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Projects in Progress at Spotted Cats Conservation, SA

Ever since June this year there’s work in progress at our Spotted Cats Conservation Project in SA. After the huge leopard enclosure, projects for black-footed cats, servals, caracals have been started and finished.
The huge new camp for lions Chuck and Norris has been worked on hard by Francois Erasmus and his workers as we speak. Hopefully this will be finished by the end of this year so that both “Ambassadors Against Canned Hunting” can move in.

Early next year another project will be started: Leopards Phase II, with another huge enclosure and new leopards coming in to form future couples with resident leopards Feline and Felix.

At the caracalproject male Leo will join female Lea, and the ashes of late caracal Nina will be spread there. This will officially open the caracalproject, honouring Nina who died of human cruelty in sanctuary/Stichting Leeuw (Lion), Landgoed Hoenderdaell, Anna Paulowna in the Netherlands.

Of course we are relying solely on gifts and sponsoring, and we like to express our gratitude and heartfelt sympathy to the generousity of some supporters, who already helped us to realise so many fantastic projects, creating the life our great cats deserve!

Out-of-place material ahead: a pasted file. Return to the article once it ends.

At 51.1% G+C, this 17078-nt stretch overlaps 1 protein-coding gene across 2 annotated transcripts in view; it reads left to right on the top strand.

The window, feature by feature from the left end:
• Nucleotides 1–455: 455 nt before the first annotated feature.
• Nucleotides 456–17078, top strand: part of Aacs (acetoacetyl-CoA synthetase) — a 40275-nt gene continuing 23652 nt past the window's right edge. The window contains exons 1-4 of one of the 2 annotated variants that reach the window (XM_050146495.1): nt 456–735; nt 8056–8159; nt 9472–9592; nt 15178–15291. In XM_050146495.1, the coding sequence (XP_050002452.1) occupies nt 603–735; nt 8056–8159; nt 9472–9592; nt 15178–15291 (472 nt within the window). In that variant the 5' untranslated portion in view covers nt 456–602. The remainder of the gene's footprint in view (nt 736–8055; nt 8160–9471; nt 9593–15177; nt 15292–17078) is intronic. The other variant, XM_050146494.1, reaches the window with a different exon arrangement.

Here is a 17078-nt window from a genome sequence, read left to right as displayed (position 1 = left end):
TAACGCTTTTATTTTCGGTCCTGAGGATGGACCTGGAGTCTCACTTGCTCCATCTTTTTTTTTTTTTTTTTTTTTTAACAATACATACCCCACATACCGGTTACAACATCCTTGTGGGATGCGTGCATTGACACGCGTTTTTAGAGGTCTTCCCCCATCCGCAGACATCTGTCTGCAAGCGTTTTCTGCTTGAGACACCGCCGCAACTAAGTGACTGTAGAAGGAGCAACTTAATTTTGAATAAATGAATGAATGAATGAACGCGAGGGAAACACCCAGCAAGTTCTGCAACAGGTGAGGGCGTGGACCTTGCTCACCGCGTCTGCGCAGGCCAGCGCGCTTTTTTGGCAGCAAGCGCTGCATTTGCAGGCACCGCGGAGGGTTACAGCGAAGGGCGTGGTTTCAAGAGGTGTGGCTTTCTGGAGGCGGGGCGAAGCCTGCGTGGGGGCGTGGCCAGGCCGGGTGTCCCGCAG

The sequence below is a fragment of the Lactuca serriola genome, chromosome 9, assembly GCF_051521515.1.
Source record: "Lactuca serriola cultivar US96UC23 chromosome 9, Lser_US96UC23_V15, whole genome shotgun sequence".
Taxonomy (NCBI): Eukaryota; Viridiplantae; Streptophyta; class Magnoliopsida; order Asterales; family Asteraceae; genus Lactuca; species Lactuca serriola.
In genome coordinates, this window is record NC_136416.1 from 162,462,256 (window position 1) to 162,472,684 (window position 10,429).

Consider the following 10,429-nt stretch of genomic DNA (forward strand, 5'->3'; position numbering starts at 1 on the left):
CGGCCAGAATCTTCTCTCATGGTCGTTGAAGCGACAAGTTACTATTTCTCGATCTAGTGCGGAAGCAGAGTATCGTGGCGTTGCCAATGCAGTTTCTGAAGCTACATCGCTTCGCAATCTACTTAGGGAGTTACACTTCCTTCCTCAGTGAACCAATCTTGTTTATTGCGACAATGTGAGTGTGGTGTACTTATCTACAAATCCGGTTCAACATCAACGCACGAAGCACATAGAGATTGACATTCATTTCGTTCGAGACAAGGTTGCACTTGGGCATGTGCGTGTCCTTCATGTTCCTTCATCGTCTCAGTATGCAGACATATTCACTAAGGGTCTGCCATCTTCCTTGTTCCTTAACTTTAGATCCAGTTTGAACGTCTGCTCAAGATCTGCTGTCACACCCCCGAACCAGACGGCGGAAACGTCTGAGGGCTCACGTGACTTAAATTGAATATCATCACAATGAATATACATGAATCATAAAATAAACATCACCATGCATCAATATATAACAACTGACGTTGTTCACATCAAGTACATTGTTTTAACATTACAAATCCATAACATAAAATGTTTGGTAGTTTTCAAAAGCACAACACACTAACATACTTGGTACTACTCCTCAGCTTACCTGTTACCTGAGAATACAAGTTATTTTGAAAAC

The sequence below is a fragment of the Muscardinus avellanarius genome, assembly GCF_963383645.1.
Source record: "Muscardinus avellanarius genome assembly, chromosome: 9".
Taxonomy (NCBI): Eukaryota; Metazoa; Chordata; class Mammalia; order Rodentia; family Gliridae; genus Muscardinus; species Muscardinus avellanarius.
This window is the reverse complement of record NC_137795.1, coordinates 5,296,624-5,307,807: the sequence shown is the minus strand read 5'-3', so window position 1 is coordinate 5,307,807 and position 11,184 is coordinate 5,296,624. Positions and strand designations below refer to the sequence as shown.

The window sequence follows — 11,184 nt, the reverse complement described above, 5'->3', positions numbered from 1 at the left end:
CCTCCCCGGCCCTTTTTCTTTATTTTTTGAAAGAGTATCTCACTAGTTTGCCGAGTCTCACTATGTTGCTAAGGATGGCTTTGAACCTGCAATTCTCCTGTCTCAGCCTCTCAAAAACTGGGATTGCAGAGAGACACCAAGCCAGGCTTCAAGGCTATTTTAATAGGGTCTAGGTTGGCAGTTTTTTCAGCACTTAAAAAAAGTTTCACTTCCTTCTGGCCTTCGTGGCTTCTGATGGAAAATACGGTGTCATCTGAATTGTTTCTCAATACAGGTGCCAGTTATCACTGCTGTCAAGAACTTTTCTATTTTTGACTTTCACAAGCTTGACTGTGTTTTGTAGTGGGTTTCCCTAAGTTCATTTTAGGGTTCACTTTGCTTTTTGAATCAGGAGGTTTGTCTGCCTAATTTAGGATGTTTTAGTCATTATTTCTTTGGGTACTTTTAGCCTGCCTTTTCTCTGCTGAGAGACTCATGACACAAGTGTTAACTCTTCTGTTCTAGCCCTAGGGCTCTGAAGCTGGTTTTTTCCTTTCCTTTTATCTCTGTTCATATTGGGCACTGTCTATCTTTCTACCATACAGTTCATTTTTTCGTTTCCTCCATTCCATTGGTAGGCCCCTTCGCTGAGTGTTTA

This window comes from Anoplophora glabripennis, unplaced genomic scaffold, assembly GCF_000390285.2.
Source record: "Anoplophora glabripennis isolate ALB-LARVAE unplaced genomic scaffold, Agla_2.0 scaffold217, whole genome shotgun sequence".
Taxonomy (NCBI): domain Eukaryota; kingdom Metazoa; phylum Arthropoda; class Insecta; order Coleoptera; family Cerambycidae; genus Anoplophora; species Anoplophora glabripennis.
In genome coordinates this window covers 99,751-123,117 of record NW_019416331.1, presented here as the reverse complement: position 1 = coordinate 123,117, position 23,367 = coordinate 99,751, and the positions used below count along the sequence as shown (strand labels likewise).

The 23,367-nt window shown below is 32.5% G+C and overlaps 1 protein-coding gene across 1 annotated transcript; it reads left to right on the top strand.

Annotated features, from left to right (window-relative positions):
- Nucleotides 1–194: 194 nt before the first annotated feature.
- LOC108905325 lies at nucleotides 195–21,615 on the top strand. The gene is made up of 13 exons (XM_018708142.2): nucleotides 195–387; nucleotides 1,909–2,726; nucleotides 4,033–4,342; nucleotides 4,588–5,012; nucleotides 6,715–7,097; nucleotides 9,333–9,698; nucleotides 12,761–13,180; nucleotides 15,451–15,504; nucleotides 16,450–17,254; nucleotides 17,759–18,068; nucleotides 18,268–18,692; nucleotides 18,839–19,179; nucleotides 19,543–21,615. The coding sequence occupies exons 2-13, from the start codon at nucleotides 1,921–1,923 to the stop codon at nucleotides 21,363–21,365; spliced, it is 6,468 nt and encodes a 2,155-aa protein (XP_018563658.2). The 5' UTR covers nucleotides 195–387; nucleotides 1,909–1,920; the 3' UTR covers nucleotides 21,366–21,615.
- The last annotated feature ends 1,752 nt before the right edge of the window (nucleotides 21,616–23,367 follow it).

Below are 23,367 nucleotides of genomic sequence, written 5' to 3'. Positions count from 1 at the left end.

By volunteering at our project you can also support us! For more info please contact us or follow us on Facebook, Twitter (see the icons in the header) or on the website wildcatsworld.org.

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Cat of the month

Jaguarondi (Herpailurus Yagouaroundi)

The jaguarundi (Herpailurus Yaguarondi) is a medium-sized wild cat. Not related to the jaguar, though the name seems to say otherwise, but it’s closely related to the cougar (puma) and also to the cheetah. It has short legs and an appearance somewhat like an otter; the ears are short and rounded. The coat is unspotted, uniform in colour, and varying from blackish to brownish grey (grey phase) or from foxy red to chestnut (red phase). The cat’s ranges from Southern Texas to South America.

As this cat is closely related to the much larger and heavier cougar, evident by its similar genetic structure and chromosome count count, the jaguarundi is also said to be in the genus Puma although it is more often classified under a separate genus, Herpailurus. Until recently both cats were classified under the genus Felis.

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